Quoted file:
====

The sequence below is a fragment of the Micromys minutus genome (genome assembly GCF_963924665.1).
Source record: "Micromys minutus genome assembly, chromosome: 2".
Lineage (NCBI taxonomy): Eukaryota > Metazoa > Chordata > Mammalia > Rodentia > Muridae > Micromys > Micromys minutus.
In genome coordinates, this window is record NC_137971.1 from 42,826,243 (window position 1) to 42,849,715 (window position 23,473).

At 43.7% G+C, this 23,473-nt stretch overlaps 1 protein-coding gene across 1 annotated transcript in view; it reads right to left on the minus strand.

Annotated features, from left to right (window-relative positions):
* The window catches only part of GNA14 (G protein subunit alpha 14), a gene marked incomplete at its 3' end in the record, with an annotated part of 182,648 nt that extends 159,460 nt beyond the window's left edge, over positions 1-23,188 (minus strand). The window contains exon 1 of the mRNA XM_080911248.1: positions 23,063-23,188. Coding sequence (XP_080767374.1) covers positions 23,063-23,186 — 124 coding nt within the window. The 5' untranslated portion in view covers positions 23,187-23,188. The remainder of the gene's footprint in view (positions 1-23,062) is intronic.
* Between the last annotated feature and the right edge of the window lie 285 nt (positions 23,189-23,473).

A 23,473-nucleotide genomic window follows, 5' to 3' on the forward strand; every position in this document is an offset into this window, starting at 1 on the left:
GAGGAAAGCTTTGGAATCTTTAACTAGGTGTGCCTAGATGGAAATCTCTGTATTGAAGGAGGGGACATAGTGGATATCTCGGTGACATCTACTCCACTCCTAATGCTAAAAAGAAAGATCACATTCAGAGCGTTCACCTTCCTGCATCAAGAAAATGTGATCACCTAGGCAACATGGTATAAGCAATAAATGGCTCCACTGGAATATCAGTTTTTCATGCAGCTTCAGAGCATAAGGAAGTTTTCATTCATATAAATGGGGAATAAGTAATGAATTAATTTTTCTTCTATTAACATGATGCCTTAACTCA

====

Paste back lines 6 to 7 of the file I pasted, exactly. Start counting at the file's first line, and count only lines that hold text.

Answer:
Annotated features, from left to right (window-relative positions):
* The window catches only part of GNA14 (G protein subunit alpha 14), a gene marked incomplete at its 3' end in the record, with an annotated part of 182,648 nt that extends 159,460 nt beyond the window's left edge, over positions 1-23,188 (minus strand). The window contains exon 1 of the mRNA XM_080911248.1: positions 23,063-23,188. Coding sequence (XP_080767374.1) covers positions 23,063-23,186 — 124 coding nt within the window. The 5' untranslated portion in view covers positions 23,187-23,188. The remainder of the gene's footprint in view (positions 1-23,062) is intronic.